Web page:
The Czech president, Miloš Zeman, and his Slovak counterpart, Andrej Kiska, on Tuesday marked the centenary of the Martin Declaration, under which Slovaks broke away from the Kingdom of Hungary and later unified with the Czech lands as Czechoslovakia.
Speaking at a ceremony in the Slovak town of Martin, Mr. Zeman said that Czechs had been threatened with Germanisation in 1918 and Slovaks with Magyarisation. However, thanks to the Martin Declaration the two people’s had not lost their nationality or language and could develop freely, he said.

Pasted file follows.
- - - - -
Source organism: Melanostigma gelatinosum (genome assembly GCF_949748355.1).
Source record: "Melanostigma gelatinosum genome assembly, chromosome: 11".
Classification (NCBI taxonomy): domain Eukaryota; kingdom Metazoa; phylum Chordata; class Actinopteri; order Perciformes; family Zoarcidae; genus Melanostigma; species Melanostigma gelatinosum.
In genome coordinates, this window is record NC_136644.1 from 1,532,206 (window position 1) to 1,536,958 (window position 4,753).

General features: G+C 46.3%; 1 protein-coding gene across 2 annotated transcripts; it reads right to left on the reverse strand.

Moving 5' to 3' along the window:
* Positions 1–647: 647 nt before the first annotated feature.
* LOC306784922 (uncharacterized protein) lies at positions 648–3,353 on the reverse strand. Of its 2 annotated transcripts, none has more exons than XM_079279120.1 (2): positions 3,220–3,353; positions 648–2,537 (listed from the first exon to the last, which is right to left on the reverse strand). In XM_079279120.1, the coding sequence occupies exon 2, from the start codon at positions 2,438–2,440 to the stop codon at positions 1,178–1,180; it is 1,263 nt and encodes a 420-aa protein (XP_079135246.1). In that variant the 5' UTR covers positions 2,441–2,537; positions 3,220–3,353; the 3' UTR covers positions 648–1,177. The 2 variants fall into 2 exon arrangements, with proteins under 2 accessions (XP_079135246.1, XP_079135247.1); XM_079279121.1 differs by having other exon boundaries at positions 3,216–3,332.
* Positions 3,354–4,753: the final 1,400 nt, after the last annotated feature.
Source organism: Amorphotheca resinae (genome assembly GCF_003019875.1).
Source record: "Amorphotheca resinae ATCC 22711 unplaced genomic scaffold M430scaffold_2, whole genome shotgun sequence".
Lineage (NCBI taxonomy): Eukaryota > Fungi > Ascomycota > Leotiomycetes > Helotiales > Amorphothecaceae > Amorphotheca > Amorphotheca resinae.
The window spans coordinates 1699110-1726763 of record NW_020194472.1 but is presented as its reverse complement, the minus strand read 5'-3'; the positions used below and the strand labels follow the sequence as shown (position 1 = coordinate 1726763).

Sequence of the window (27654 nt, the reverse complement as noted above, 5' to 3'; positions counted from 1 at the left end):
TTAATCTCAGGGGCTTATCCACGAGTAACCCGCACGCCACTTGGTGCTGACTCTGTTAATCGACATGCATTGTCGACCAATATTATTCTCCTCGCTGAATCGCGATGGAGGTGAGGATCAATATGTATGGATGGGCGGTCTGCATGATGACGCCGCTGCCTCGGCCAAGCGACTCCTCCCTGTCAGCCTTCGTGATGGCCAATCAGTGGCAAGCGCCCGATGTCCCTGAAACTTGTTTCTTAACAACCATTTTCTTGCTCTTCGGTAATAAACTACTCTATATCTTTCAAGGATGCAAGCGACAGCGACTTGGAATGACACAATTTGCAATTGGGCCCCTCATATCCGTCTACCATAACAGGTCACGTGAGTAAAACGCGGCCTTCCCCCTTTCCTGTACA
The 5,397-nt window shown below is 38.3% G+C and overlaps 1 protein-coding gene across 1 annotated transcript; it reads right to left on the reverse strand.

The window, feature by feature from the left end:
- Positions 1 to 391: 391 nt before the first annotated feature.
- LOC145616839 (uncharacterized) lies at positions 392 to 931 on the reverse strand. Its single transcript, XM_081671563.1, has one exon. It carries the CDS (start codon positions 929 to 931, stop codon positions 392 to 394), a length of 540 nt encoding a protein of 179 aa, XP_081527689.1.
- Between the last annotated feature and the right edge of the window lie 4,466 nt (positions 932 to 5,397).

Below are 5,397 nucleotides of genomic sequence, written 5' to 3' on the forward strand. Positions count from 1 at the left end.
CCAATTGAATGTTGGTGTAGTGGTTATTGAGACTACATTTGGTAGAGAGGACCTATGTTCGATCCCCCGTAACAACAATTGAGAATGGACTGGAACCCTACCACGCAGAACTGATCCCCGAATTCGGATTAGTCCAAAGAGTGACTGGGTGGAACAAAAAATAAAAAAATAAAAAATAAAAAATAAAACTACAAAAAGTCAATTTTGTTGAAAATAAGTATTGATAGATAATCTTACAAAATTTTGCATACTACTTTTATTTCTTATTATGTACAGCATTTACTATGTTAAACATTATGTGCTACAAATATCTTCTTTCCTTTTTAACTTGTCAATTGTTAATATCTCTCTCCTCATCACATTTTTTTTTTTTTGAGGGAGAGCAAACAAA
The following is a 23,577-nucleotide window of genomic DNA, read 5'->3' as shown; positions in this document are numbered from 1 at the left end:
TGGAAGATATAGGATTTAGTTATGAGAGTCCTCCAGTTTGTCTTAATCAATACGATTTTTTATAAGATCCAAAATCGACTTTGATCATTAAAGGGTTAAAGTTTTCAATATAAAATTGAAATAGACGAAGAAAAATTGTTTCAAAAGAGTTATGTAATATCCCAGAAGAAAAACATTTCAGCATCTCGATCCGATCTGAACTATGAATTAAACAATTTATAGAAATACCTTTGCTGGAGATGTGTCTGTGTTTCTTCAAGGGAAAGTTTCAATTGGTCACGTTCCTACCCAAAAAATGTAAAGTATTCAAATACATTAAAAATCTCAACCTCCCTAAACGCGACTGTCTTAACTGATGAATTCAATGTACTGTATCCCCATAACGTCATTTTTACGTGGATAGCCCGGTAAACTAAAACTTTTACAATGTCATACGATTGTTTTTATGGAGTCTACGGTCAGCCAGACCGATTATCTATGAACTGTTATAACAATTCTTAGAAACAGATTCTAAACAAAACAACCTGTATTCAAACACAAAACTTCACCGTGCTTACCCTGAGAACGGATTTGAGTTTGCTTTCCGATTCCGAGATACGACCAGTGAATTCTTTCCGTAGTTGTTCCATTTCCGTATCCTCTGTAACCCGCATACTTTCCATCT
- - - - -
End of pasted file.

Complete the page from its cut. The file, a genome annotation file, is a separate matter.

Mr. Kiska said the foundation of Czechoslovakia had been complicated and praised the role played by its founders Tomáš Garrigue Masaryk and Milan Rastislav Štefánik.
Czech PM at centre of new scandal over his son’s shocking revelations
17. November – The Czech Republic’s unofficial protest day?
Embattled Czech prime minister fighting for his political future
PM's son claims he was forcibly detained in Crimea by his father’s associates
Czech folk artist’s award from Vladimir Putin sparks controversy